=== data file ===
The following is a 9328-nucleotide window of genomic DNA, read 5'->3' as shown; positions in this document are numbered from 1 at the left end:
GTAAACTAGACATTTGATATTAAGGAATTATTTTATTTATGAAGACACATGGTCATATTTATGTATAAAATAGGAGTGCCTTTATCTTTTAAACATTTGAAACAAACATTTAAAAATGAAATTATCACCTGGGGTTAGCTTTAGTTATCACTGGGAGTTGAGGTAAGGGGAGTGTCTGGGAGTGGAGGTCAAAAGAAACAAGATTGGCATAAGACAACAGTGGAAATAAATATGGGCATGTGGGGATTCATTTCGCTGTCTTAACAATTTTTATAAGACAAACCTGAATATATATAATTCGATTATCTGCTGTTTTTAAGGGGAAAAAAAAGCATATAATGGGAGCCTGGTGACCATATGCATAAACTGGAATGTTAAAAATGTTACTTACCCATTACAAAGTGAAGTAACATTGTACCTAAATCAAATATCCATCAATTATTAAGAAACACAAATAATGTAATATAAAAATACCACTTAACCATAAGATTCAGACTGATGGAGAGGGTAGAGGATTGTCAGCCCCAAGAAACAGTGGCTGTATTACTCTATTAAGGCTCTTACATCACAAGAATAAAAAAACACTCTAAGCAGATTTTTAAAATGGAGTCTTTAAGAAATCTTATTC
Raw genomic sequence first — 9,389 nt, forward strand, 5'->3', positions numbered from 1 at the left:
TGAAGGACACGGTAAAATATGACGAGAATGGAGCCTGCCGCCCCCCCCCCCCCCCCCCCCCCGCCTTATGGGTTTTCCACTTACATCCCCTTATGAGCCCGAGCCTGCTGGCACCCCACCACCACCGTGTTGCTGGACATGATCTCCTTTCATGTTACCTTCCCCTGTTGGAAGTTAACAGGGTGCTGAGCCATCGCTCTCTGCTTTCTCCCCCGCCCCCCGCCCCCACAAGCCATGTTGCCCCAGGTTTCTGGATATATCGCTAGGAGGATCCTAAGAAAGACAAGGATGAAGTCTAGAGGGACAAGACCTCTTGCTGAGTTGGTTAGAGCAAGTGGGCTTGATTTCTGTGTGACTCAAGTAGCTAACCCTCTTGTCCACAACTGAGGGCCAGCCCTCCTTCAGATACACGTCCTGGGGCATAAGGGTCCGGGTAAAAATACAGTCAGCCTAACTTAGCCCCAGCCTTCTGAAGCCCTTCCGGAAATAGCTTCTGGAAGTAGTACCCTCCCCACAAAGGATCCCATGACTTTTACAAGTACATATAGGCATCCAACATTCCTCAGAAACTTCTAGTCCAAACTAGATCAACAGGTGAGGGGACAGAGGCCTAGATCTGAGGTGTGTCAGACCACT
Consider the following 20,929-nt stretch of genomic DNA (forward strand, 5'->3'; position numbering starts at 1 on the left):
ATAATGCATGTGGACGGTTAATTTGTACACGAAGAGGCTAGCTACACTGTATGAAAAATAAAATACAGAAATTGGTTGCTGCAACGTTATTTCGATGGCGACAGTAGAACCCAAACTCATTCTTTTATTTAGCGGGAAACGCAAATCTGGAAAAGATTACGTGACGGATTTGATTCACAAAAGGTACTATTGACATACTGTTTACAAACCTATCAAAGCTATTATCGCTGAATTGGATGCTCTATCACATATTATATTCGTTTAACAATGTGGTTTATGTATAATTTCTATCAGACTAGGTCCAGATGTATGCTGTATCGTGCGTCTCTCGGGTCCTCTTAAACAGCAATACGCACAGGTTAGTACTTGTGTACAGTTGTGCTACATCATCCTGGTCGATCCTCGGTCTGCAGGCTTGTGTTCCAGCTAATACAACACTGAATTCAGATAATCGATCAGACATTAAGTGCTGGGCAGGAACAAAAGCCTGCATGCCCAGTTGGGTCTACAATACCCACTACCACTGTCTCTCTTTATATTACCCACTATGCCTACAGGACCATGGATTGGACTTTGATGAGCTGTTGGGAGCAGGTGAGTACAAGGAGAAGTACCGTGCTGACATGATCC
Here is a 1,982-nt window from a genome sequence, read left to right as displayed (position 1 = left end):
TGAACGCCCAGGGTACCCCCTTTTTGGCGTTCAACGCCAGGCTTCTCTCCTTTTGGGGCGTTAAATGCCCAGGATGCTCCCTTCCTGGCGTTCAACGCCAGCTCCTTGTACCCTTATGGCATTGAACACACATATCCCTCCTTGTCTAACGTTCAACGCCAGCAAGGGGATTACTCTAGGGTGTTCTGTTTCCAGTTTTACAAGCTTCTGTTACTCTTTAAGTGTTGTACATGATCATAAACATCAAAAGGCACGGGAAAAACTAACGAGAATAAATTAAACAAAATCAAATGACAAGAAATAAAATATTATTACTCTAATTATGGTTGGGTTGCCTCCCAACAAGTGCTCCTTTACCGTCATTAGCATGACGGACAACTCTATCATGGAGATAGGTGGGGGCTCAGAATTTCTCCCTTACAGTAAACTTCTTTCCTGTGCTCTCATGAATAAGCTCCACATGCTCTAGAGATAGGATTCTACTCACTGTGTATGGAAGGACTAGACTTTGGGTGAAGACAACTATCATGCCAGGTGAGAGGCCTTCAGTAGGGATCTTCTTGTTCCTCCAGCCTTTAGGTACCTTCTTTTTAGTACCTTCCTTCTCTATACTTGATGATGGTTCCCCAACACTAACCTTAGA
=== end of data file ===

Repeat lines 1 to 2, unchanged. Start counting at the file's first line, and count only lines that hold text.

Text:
The following is a 9328-nucleotide window of genomic DNA, read 5'->3' as shown; positions in this document are numbered from 1 at the left end:
GTAAACTAGACATTTGATATTAAGGAATTATTTTATTTATGAAGACACATGGTCATATTTATGTATAAAATAGGAGTGCCTTTATCTTTTAAACATTTGAAACAAACATTTAAAAATGAAATTATCACCTGGGGTTAGCTTTAGTTATCACTGGGAGTTGAGGTAAGGGGAGTGTCTGGGAGTGGAGGTCAAAAGAAACAAGATTGGCATAAGACAACAGTGGAAATAAATATGGGCATGTGGGGATTCATTTCGCTGTCTTAACAATTTTTATAAGACAAACCTGAATATATATAATTCGATTATCTGCTGTTTTTAAGGGGAAAAAAAAGCATATAATGGGAGCCTGGTGACCATATGCATAAACTGGAATGTTAAAAATGTTACTTACCCATTACAAAGTGAAGTAACATTGTACCTAAATCAAATATCCATCAATTATTAAGAAACACAAATAATGTAATATAAAAATACCACTTAACCATAAGATTCAGACTGATGGAGAGGGTAGAGGATTGTCAGCCCCAAGAAACAGTGGCTGTATTACTCTATTAAGGCTCTTACATCACAAGAATAAAAAAACACTCTAAGCAGATTTTTAAAATGGAGTCTTTAAGAAATCTTATTC